As missionaries endeavored to attract many readers for the Newsletter so was equal too to get many publications books for schools and parishes. Thus ELOC Printing Press is still remaining the main source of public school books, Church books and commercial books.

Phase ll from 1935-1965

From 1933 to 1935 the newsletter didn’t appears in public. Lack of   finances and the absence of its editor, Ms.S. Terho for holiday was the reason.

September 1936, was the resurrection again of the paper after almost three years of lapse.  By this time the name Osoondaha changed to Omukwetu means friend or relative. The number of Christians has growing to more than 25 600 of which 420 of them have the standard of teacher qualification.

  • In 1950, modern printing machine (The Model Printing Press) was given to ELOC by the business Christians in Finland.
  • An additional small newsletter was launched with the name Ehangano means Unity, aimed for the improving of an indigenous church workers skills.
  • In 1957, major renovation regarding the printing machine has taken place, when electric was installed for the first time. So far all machineries were only handed operated.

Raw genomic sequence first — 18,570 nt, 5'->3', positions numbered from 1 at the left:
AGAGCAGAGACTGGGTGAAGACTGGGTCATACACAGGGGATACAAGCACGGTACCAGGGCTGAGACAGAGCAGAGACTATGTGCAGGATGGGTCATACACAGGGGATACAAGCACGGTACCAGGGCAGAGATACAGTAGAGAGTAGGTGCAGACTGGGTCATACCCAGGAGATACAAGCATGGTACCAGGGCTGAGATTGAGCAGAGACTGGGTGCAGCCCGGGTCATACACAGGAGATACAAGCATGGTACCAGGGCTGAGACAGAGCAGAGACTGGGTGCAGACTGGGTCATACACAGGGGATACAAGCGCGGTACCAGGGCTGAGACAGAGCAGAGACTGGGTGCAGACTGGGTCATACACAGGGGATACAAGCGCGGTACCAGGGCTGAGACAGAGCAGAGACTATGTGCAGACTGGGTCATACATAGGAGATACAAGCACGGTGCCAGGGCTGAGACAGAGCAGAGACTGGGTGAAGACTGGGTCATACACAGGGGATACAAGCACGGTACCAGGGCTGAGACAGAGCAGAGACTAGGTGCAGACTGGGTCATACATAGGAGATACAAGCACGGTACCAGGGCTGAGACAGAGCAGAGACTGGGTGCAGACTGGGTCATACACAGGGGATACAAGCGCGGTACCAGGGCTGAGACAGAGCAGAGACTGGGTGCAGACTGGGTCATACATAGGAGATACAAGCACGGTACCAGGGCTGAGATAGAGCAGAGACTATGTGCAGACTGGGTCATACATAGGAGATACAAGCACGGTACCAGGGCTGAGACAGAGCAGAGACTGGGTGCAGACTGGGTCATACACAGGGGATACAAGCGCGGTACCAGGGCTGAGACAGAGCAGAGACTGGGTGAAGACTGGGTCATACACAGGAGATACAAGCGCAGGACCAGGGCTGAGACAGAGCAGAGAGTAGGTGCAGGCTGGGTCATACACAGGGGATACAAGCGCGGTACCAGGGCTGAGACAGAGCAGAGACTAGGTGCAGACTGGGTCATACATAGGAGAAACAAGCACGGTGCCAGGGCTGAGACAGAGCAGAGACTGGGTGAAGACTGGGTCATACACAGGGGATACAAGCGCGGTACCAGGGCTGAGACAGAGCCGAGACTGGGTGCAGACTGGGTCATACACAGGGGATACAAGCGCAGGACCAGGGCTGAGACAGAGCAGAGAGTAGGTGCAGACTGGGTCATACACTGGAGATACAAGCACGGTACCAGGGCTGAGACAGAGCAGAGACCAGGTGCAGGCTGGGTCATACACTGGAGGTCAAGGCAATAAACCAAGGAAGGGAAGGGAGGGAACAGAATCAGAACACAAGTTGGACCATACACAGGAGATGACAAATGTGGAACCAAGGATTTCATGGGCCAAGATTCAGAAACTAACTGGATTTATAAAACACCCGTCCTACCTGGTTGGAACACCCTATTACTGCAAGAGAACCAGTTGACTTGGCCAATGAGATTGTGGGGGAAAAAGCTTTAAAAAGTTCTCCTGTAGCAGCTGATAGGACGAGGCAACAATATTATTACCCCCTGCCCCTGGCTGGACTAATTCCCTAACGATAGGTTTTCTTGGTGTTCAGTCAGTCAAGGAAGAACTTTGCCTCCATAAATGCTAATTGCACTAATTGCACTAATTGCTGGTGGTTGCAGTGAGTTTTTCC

Phase lll from 1966- 1990

This period is very-very important for the autonomous developments of the ELOC Church and of cause the difficulty one.

  • The first indigenous Bishop Leonard Auala was consecrated in 1963; He also had become the first African Chief Editor of the paper. Since then all his successors filled that post until 1990 when the post was shifted to the office of Omukwetu.
  • Mr. Leonard Shemuvalula, a teacher by profession is taken up as the first African editor for Omukwetu in 1966;
  • Mr.Moses Amkongo, a teacher by profession was also installed as the first African Printing Press Director in 1964;

The years 1960’s characterized by the enlightenment of the spirit of African nationalism including Namibia, to have taking irreversible step that led to attained independent whereby Omukwetu has played a significant role to be an informer and valuable source of encouragement to the majority of the community, particularly in the so-called war zone, where the church was fully operational.